Calvin Johnson retired from the NFL in March of 2016, and it’s now being reported that he was forced to repay at least $1 million of his signing bonus to the Detroit Lions.
That figure is three times the amount as originally believed ($320,000) per NFLPA records.
Via ESPN – Johnson made a seven-figure payback to the Lions, the source said. At the time of Johnson’s retirement, the franchise could have tried to recoup up to $3.2 million from Johnson — the remaining prorated part of his signing bonus from the contract extension he signed in 2012 — based on the collective bargaining agreement.
The Detroit Free Press first reported the higher amount paid back by Johnson.
When Johnson retired, the Lions said in a release that any issues with his contract were handled “to the satisfaction of both parties,” meaning Johnson and the Lions. But in December, Johnson told ESPN, “I just wish that it ended a little bit differently. That’s all you’re getting because that’s going to be too big of a headline.”
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Johnson told ESPN at the time that he had no regrets about what happened on the field or any bad relationships with players and that he walked out of the league on his own.
Then last month, Johnson told the Free Press he “didn’t feel like I was treated the way I should have been treated on the way out. That’s all. I mean, it’s all good. I’m not tripping. I don’t feel any kind of way, just hey, that’s what they did. Hey, it is what it is.”
Later in May, Lions coach Jim Caldwell said he was concerned when he heard Johnson was not happy. Caldwell said he believed over time that the Lions and Johnson would be able to work out their apparent differences, comparing it to family squabbles.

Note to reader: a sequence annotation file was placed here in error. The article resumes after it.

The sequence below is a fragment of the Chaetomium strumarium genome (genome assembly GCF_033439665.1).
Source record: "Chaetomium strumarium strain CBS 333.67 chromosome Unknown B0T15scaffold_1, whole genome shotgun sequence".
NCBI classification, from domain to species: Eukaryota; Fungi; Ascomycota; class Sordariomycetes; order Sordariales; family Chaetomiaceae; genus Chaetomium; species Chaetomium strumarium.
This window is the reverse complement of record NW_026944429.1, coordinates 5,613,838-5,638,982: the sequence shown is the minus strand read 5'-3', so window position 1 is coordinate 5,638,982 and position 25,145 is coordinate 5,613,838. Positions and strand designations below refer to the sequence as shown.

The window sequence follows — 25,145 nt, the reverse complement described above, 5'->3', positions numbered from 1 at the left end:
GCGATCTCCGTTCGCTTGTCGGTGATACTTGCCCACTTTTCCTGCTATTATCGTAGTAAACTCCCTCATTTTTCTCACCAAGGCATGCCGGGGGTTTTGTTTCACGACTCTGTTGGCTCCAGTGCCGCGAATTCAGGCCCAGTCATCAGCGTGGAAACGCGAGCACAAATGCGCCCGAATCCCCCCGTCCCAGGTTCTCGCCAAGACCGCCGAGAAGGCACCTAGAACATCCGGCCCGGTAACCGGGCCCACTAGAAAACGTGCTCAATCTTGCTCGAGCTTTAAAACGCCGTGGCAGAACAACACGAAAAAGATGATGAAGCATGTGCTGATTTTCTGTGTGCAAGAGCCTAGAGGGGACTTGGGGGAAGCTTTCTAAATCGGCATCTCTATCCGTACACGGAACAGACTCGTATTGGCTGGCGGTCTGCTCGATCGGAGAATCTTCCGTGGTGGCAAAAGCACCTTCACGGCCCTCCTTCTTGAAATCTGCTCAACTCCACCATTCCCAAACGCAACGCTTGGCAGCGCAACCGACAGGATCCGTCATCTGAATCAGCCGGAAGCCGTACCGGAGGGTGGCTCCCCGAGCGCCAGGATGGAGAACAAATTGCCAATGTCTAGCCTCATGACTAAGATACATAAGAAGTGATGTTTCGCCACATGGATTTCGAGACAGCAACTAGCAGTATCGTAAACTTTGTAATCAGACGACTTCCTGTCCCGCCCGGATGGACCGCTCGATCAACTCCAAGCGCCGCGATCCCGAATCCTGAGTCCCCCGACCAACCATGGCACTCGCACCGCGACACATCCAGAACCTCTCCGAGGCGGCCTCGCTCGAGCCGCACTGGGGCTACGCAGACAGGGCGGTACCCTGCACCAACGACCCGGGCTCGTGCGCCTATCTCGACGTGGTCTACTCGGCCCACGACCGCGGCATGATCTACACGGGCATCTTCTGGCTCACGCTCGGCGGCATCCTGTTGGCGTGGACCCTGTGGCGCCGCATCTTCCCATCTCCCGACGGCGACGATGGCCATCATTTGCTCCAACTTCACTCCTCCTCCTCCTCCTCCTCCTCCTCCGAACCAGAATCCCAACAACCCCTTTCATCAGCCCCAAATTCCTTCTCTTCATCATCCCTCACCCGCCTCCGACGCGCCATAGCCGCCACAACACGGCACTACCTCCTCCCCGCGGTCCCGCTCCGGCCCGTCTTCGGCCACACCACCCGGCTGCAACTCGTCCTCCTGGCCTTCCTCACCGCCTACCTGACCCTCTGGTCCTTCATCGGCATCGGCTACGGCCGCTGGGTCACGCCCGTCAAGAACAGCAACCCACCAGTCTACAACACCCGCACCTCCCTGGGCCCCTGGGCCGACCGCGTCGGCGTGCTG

“Playing in the National Football League for a team, it’s like a family,” Caldwell said. “Families sometimes have disagreements. They look at things a little differently. I have grown children. Sometimes we look at things a little differently. We hash them out, talk them out. There’s dialogue, but it doesn’t mean I don’t love them. But we get the differences worked out.
“I think the same thing will happen in this situation. Maybe there’s a disagreement, a little different viewpoint, but the most important thing, I think, is perhaps this whole thing will bring about a little more dialogue.”
Caldwell said he has exchanged text messages with Johnson but had not, at that point, spoken with him on the phone.
Johnson, who is the Lions’ all-time leader in receptions (731), receiving yards (11,619) and receiving touchdowns (83) did not immediately return a message from ESPN on Wednesday.
When Johnson retired, he did not hold a news conference and did not talk to anyone in the media until June 2016 at the camp he runs for kids. He has said multiple times he has no plans of coming out of retirement and has been enjoying retired life.
This isn’t the first time the Lions have bickered with a former star over a signing bonus after the player retired. Barry Sanders and the Lions went to arbitration about repaying part of his signing bonus after the running back retired on the eve of training camp in 1999. A league arbitrator ruled that Sanders had to pay back $5.5 million of his $11 million signing bonus in installments if he stayed retired. The rift between Sanders and the Lions lasted for years before he was brought back into the fold recently.